Botanical Name: Rhodiola rosea
- English: Rhodiola
- Also, known as: Arctic root, Golden root, Hong Jing Tian, Rhodiola, Rodiola, Rose root, Roseroot, Aaron's rod, King's crown, Lignum rhodium, and Orpin rose
Origin: Europe, Asia, and Alaska
Harvested: Wild or cultivated
Parts Used: Root
Rhodiola is native to the arctic regions of Europe, Asia, and Alaska. In Canada, it is found along the Newfoundland coastline as well as in Northern Quebec and Nunavut. It has a long history of use as a medicinal plant in Iceland, Sweden, France, Russia, and Greece. Rhodiola rosea, is a perennial herb growing up to 5-15 inch high. They have succulent leaves on numerous leafy stems and succulent rhizomes. The plants are either male or female. Leaves are alternate, stalkless and lowest leaves scale-like. Stem leaf blade elliptic–obovate, sharp-tipped, blunt-toothed, flat, glabrous, slightly fleshy, bluish. Flowers are yellow, approx. 0.2-0.5 inch broad with four petals, approx. 3.5 mm long on staminate flowers, 2.5 mm long on pistillate flowers. Calyx fused, 4-lobed, lobes 2.5 mm long.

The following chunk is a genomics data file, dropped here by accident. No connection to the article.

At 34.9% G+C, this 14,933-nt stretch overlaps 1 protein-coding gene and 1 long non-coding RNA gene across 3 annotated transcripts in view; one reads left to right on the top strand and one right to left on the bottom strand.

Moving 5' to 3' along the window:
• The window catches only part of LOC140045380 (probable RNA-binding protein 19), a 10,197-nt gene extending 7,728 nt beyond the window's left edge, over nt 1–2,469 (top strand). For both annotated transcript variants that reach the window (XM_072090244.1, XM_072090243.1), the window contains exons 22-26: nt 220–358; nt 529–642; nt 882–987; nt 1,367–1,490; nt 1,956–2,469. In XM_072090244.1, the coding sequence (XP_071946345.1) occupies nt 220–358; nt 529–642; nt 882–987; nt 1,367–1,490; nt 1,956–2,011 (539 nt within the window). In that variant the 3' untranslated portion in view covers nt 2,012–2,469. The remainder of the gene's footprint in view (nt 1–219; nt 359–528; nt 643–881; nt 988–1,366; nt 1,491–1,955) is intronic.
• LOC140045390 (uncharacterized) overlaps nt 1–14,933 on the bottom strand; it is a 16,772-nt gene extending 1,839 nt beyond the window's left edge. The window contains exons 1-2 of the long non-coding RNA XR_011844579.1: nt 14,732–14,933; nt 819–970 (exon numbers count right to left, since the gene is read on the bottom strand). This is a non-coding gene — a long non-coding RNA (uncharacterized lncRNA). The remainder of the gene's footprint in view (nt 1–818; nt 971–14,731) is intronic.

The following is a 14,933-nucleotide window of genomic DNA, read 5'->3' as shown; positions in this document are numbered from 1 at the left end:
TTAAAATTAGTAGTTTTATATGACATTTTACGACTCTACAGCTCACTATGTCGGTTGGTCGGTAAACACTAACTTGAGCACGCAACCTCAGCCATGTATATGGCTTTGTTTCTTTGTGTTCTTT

How to use:
Decoctions are suitable for roots, barks, large seeds & berries, and other dense material. The simple way to make decoction is, in a saucepan, add 1 tablespoon of dried herbs to 1 cup of water. Bring the water to boil, reduce heat and simmer for 30-60 minutes. Strain and squeeze out as much as liquid as possible and enjoy!
- You can sweeten your herbal decoctions with a bit of honey, natural fruit juice, stevia leaves powder and or licorice root powder.
You should consult with a qualified healthcare practitioner before using any herbal products, particularly if you are pregnant, nursing, or on any medications.
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This information has not been evaluated by Health Canada.
This information is not intended to diagnose, treat, cure, or prevent any disease.